CGCs: Commuting in Global Cities

May 18, 2017 8:30:00 AM / by Julie Ritz

“Connecting Global Cities” is a monthly column written by Colin Speakman, Resident Director for CAPA Shanghai.

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Not all cities in the Global Cities Index (GCI) are mega cities of 10 million plus but quite a few are - I live in one of the largest mega cities, Shanghai, at approaching 25 million and I prepared for it by living in Beijing at a bit over 22 million - I think my second home of London at a mere 8.7 million was a good preparation too. 

When I lived in London it felt like a 10 million population city and it is projected to reach that level in the next decade - yet in some ways it is close to being there already in the working day.

This is because the users of a mega city's services in the day time and early evening are not just those recorded as its residents but the vast numbers who work there in the week but officially live elsewhere - they are the long distance commuters - mainly by trains, intercity buses and cars with metro (subway) lines and local buses, and even shared bikes, joining in once these folks reach the city boundaries. 

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Photo: taxis and buses rule in downtown Shanghai by Colin Speakman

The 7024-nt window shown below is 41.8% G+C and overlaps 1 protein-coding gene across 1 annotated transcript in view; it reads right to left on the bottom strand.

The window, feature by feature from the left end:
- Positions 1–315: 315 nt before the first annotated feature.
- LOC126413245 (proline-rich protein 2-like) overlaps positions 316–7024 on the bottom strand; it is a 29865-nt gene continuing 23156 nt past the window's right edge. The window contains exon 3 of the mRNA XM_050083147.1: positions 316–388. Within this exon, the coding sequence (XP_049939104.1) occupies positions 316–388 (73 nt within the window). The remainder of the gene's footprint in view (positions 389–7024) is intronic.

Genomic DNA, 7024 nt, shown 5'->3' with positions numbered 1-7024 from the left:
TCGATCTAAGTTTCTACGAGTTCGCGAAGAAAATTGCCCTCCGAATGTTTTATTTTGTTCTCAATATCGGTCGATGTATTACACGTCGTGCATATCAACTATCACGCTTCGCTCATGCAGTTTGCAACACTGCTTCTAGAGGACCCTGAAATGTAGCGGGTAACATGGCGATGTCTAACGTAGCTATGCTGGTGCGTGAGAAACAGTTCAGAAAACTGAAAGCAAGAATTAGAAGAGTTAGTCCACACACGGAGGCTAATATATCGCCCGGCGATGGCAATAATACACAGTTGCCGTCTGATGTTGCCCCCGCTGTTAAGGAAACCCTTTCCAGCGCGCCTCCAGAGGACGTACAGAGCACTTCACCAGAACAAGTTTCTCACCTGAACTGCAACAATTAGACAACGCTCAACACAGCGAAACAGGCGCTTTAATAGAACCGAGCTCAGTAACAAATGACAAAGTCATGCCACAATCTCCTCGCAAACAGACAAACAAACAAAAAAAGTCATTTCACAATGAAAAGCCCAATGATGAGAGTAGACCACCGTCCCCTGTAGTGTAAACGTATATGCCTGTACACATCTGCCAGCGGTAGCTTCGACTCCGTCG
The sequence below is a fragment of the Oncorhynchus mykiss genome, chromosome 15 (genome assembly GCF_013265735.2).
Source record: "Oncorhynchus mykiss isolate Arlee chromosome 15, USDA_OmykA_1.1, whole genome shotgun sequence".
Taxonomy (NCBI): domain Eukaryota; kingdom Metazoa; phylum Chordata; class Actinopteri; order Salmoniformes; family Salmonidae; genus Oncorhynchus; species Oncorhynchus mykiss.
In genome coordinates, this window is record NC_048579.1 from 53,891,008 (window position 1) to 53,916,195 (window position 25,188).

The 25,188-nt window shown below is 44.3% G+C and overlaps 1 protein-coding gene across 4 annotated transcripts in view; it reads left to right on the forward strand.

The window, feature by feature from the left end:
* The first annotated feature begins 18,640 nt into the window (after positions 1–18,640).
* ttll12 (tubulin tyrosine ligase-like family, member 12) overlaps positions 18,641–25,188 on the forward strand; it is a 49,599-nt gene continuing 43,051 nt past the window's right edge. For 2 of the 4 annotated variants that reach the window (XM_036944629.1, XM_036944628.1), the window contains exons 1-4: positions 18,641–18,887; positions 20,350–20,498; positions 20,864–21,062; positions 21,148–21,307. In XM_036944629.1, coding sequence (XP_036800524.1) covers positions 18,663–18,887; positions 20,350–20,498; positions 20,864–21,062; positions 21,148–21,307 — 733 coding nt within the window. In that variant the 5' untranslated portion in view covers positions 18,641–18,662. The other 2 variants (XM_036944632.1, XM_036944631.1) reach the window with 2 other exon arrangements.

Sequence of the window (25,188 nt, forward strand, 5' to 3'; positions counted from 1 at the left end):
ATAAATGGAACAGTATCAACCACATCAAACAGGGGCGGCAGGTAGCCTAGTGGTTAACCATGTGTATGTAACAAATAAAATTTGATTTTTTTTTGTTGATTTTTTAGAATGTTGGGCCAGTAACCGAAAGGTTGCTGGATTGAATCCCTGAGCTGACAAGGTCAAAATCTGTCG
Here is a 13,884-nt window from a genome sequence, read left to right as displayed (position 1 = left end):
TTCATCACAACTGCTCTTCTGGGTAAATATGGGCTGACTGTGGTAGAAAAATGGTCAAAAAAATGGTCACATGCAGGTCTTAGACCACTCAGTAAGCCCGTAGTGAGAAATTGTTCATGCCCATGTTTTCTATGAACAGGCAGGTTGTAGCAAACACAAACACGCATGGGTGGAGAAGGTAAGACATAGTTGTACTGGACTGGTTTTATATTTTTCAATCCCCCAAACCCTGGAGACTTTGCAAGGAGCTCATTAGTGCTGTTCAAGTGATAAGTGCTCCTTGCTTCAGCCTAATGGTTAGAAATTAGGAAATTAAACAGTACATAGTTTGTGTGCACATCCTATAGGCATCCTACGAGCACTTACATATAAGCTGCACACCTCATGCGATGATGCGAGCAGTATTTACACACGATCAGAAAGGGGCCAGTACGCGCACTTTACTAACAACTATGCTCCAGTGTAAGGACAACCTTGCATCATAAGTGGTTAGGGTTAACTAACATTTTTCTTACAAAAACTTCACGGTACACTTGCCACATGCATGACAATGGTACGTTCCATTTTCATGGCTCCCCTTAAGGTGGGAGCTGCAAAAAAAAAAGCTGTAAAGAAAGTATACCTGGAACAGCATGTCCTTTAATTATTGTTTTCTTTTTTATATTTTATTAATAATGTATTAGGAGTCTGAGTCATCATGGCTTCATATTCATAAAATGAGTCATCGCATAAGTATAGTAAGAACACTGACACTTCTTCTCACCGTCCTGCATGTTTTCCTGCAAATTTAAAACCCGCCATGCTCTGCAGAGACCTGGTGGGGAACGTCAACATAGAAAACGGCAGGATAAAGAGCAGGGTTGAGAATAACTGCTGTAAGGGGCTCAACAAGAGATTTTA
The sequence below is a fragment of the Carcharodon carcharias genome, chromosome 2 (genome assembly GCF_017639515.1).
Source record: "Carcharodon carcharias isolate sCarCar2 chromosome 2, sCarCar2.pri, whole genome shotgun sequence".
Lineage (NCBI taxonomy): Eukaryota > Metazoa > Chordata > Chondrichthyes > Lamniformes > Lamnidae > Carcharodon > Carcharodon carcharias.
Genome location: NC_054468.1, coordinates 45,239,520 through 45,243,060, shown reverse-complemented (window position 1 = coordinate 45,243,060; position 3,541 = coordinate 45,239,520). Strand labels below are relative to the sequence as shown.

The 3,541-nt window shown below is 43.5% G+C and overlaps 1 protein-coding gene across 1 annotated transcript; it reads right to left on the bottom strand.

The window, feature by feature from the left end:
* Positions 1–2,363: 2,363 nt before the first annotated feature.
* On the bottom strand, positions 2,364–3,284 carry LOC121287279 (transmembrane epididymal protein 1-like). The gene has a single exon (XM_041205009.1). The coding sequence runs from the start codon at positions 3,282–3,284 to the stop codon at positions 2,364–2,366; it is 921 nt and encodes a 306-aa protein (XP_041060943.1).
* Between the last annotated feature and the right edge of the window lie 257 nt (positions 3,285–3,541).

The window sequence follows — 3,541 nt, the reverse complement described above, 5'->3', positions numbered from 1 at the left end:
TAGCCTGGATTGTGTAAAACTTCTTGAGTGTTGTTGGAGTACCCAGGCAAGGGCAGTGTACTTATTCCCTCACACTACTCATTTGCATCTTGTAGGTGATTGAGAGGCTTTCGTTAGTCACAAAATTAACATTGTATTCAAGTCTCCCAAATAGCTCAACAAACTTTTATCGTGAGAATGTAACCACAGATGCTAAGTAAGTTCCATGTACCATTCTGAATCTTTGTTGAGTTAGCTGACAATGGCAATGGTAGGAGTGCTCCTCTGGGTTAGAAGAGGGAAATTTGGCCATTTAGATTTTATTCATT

Add to these, the rotating pool of tourists in hotels and other short term rental arrangements and longer stay visitors perhaps from the EU (for now) that rent rooms in London but take some time to appear on any official lists and it is no wonder London feels more crowded. 

These long distance commuters are clearly part of the London economy - not just as part of the workforce and talent pool, but as consumers - good business for London eateries at lunch and, with some flexible working and traveling hours, also for dinning in the evening, shopping, going to the theater or concerts and taking advantage of all London has to offer.

Some of these commuters might stay with a friend or work colleague (or both!) a day or two in the week and some companies even pay for a night in a London hotel as urgent project deadlines approach for their commuting staff. 

There are other commuters who might be able to afford to purchase a "pied-a-terre" (a self contained one room studio apartment) in town while living with family in a rural area at weekends. I have to confess for some years I did own such a pied-a-terre In Bloomsbury Central London while working in that area even though my main house was on the zone two/zone three boundary of the six transit zones of London, on the West side.  The commute was not that bad anyway but it was a fashionable thing to do at the time. 

Colin Speakman CGCs post 4.jpgPhoto: taxis and buses rule in Central London by Colin Speakman 

London cannot expand outwards as a mega city because of the "Green Belt" policy of preserving undeveloped land around London and building new towns outside the belt with cheaper housing but a long commute. The economics of the long commute needs careful thought - it might be necessary as the only way to get a foot on the housing ladder but property prices tend to rise faster in absolute value terms closer in and the travel costs of the long commute are far from fixed and a continual rising burden over the years.